When you by residential property and hire a contractor to build a home on the lot, you have a basic expectation that it's going to be built on the right lot. However, this isn't something that happens in every case.
A million dollar home in Florida was built on the lot right next to the one where it was supposed to be constructed. A home in Rhode Island worth almost $2 million was built in a park, rather than on adjacent residential land. In Springfield, Massachusetts, the group Habitat for Humanity, which builds homes for charity, built a house on a lot the city owned.
There are many problems here, and the solutions usually vary based on who owns the lot. In Florida, both of the owners were just citizens who owned residential lots. They simply traded those lots so that the person who owned the home also owned the land.
In Massachusetts, the city sold Habitat for Humanity the empty lot for a small fee of just $3,000. In Rhode Island, things were more complicated because the park foundation that owned the land couldn't allow the house to stay there without paying $1.5 million. Therefore, the builders had to move it.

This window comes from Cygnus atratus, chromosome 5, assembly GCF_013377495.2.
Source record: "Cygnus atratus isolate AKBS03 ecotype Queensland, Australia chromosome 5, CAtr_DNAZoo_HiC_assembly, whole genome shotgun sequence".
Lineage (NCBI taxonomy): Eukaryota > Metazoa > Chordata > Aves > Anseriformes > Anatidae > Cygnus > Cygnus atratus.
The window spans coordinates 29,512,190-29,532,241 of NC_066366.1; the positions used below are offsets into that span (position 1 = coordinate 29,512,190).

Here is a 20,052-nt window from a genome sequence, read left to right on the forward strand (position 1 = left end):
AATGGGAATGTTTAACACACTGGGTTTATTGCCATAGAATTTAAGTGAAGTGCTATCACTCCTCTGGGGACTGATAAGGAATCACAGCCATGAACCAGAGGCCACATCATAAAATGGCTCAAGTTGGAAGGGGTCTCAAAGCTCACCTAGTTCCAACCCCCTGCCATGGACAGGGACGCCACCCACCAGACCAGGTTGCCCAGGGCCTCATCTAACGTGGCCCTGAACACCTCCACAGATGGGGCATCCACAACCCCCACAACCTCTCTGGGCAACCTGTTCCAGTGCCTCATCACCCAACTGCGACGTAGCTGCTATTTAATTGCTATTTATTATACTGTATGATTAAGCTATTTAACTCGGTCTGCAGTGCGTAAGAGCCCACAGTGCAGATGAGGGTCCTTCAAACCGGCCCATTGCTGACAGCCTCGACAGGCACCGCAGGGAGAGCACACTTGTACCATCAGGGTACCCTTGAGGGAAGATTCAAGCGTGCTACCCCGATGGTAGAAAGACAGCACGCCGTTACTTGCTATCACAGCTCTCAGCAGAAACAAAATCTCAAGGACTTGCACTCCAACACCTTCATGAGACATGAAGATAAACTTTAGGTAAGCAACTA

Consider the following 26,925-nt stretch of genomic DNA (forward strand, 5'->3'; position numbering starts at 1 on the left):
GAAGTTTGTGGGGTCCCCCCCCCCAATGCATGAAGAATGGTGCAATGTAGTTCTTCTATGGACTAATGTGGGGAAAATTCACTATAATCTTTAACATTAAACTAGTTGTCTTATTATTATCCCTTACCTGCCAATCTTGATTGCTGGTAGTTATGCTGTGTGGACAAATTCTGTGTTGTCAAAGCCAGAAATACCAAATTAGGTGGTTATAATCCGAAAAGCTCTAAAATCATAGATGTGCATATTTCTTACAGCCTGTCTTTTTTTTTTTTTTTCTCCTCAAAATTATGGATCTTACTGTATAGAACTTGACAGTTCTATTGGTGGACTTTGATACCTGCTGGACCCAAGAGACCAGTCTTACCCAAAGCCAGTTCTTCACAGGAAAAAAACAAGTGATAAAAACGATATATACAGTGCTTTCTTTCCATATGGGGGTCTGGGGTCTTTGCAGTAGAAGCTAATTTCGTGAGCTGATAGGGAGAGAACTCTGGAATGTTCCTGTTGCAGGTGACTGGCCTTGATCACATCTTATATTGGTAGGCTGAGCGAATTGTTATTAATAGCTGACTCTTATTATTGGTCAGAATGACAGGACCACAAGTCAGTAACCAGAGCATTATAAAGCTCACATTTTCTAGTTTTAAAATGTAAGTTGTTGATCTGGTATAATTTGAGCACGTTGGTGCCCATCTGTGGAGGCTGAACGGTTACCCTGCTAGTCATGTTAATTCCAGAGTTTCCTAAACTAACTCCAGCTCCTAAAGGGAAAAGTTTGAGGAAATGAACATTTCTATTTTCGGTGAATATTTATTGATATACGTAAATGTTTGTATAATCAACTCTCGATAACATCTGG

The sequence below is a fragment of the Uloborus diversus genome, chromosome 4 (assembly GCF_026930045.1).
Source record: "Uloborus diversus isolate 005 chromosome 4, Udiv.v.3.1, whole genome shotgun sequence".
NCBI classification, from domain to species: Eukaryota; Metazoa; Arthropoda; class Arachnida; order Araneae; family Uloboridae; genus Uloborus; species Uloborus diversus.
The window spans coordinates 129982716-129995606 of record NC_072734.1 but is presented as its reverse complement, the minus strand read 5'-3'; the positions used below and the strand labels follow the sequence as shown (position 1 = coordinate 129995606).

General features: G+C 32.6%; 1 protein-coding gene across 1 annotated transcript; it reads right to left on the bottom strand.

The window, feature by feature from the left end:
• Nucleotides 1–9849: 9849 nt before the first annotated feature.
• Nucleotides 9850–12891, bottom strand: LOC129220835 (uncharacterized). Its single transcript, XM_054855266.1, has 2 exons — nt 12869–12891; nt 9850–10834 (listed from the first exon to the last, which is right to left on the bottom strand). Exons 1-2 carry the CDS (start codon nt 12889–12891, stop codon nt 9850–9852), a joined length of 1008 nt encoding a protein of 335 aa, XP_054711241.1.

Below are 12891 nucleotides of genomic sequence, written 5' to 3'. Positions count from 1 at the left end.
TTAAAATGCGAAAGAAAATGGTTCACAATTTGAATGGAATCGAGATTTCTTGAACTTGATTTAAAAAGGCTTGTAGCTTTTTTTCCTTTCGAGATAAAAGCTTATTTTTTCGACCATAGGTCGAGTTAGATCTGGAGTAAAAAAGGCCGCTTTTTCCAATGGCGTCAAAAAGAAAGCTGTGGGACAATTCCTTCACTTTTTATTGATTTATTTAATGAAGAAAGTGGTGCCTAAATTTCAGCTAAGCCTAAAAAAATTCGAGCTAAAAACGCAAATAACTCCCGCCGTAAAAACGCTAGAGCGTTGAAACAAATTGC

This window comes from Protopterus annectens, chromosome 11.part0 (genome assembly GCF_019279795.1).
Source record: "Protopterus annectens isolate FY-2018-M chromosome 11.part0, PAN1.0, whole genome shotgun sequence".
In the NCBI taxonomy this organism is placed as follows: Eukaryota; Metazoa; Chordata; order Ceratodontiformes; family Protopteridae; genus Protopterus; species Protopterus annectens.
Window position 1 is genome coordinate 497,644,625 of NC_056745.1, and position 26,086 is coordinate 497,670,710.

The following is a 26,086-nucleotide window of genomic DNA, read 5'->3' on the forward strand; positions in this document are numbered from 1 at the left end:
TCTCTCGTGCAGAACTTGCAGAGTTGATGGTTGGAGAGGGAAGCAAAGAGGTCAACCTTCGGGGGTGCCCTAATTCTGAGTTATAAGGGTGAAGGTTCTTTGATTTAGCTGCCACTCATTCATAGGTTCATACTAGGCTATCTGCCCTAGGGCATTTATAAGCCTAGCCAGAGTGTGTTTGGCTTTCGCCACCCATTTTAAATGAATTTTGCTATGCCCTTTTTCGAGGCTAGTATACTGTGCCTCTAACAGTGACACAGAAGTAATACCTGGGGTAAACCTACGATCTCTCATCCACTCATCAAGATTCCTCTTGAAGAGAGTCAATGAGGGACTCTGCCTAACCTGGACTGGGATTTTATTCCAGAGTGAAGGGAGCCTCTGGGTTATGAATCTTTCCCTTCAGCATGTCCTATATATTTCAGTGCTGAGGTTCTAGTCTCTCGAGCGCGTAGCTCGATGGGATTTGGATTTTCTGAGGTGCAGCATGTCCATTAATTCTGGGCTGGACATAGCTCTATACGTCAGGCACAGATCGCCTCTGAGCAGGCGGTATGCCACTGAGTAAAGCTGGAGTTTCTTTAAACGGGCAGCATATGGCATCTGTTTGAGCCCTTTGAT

One issue that means things have to be decided quickly is that taxes are going to be assigned to the lot based on its value, regardless of who owns it. That means that the person in Florida would have had to pay property taxes on a home he never asked for if he didn't swap lots with the neighbor.
If you find yourself in a strange situation like this in New York, be sure you know your rights.
Source: My News 13, "Deal ends feud over Flagler house built on wrong lot," Saul Saenz, accessed Nov. 25, 2015